Walter USA LLC has expanded its line of Walter Cut tools for parting, grooving and turning with three new models optimized for shallow depth grooving of up to a maximum of 0.236" (6mm).
These three new tools, designated G1511, G1521 and G1551, each have different approach angles. The G1511 is straight 0 degrees, the G1521 is angled at 90 degrees, and the G1551 is angled at 45 degrees. The straight and the 90 degree versions are suitable for radial and axial face grooving, as well as for turning. The 45 degree G1551 is primarily intended for recesses, undercutting and copy turning applications.
Though optimized for shallow grooving, all three models can be used for a variety of applications including parting off small and thin-walled workpieces or for making sealing ring and snap ring grooves. This reduces the number of tools required and leads to a reduction in tool and inventory costs. These double-edged inserts are formed from the latest Tiger-tec cutting tool materials with geometries and coatings specifically for grooving.
As with previous tools in the Walter Cut G1011 range, the three new models boast a key feature that both simplifies handling and increases safety: The clamping screw can be accessed from both sides. This means that inserts can be changed quickly and easily, even with inverted use. In addition, the low tool height typical of Walter Cut toolholders facilitates chip removal, thereby enhancing process reliability.
Related Glossary Terms
- cutting tool materials
cutting tool materials
Cutting tool materials include cemented carbides, ceramics, cermets, polycrystalline diamond, polycrystalline cubic boron nitride, some grades of tool steels and high-speed steels. See HSS, high-speed steels; PCBN, polycrystalline cubic boron nitride; PCD, polycrystalline diamond.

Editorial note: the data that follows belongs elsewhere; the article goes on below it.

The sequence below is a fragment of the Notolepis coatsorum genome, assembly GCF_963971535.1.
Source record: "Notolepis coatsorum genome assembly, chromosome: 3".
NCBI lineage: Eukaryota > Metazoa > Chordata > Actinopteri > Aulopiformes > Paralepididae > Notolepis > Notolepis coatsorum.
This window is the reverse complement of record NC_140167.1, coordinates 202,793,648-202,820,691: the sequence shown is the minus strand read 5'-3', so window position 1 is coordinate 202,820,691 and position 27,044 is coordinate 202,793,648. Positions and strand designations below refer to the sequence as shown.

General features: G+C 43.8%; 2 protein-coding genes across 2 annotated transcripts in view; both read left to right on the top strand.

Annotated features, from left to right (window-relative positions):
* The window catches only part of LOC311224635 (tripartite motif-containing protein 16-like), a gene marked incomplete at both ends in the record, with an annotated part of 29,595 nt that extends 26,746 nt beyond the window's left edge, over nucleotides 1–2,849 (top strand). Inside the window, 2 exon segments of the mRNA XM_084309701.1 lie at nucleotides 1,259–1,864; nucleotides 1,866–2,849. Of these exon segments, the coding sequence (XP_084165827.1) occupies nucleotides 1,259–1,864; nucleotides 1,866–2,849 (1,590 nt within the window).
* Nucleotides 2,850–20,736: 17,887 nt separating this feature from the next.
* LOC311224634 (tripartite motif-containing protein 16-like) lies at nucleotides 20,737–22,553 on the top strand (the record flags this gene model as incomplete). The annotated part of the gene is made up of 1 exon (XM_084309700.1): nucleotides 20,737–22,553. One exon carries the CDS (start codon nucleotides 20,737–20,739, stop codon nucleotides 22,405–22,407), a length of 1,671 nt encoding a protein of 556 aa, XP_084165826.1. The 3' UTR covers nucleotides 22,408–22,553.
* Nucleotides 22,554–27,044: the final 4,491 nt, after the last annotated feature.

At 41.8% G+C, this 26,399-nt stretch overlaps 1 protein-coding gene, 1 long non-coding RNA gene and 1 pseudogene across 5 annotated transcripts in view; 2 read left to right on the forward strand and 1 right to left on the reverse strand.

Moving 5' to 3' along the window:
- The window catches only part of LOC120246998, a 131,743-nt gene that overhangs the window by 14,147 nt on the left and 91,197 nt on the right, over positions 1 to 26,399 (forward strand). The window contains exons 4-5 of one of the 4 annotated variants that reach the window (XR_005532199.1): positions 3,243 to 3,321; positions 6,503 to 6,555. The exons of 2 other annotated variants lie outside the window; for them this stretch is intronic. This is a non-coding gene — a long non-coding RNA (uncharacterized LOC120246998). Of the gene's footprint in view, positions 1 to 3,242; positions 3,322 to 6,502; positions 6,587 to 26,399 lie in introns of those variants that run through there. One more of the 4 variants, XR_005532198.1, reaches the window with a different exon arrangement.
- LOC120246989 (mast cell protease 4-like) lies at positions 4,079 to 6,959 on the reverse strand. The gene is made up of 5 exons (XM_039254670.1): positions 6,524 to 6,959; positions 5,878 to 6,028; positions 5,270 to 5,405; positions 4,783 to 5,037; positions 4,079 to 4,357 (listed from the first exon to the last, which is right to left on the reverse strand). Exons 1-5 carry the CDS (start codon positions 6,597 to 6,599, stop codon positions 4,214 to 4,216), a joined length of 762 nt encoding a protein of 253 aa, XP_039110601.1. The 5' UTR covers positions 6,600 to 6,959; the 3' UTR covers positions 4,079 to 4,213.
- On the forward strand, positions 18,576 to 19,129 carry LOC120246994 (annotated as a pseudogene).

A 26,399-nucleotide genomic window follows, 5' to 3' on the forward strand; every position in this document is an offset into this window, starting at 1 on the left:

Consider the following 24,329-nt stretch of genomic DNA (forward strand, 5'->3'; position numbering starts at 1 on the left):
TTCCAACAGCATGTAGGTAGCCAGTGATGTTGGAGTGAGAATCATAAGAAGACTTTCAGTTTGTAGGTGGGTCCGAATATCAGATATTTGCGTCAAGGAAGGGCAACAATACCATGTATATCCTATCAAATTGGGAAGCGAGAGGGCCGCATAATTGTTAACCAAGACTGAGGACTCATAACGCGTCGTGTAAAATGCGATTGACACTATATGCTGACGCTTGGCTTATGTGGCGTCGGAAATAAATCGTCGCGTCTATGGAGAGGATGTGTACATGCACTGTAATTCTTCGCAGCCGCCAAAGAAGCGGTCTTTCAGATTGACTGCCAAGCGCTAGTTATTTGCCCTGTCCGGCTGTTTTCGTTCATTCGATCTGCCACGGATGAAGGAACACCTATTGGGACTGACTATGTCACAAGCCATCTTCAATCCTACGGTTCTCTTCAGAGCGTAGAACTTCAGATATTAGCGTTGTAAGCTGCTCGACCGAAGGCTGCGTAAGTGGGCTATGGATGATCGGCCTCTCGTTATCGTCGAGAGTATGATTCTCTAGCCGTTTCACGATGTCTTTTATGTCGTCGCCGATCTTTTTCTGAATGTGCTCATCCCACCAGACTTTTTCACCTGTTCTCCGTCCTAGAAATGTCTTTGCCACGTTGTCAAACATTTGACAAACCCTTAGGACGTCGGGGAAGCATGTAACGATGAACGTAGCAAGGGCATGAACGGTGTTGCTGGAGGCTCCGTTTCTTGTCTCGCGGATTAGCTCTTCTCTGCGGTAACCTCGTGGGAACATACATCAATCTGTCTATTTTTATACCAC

Machining grooves and shallow channels. Example: grooving ball-bearing raceways. Typically performed by tools that are capable of light cuts at high feed rates. Imparts high-quality finish.
When used in lathe or screw-machine operations, this process separates a completed part from chuck-held or collet-fed stock by means of a very narrow, flat-end cutting, or parting, tool.
Workpiece is held in a chuck, mounted on a face plate or secured between centers and rotated while a cutting tool, normally a single-point tool, is fed into it along its periphery or across its end or face. Takes the form of straight turning (cutting along the periphery of the workpiece); taper turning (creating a taper); step turning (turning different-size diameters on the same work); chamfering (beveling an edge or shoulder); facing (cutting on an end); turning threads (usually external but can be internal); roughing (high-volume metal removal); and finishing (final light cuts). Performed on lathes, turning centers, chucking machines, automatic screw machines and similar machines.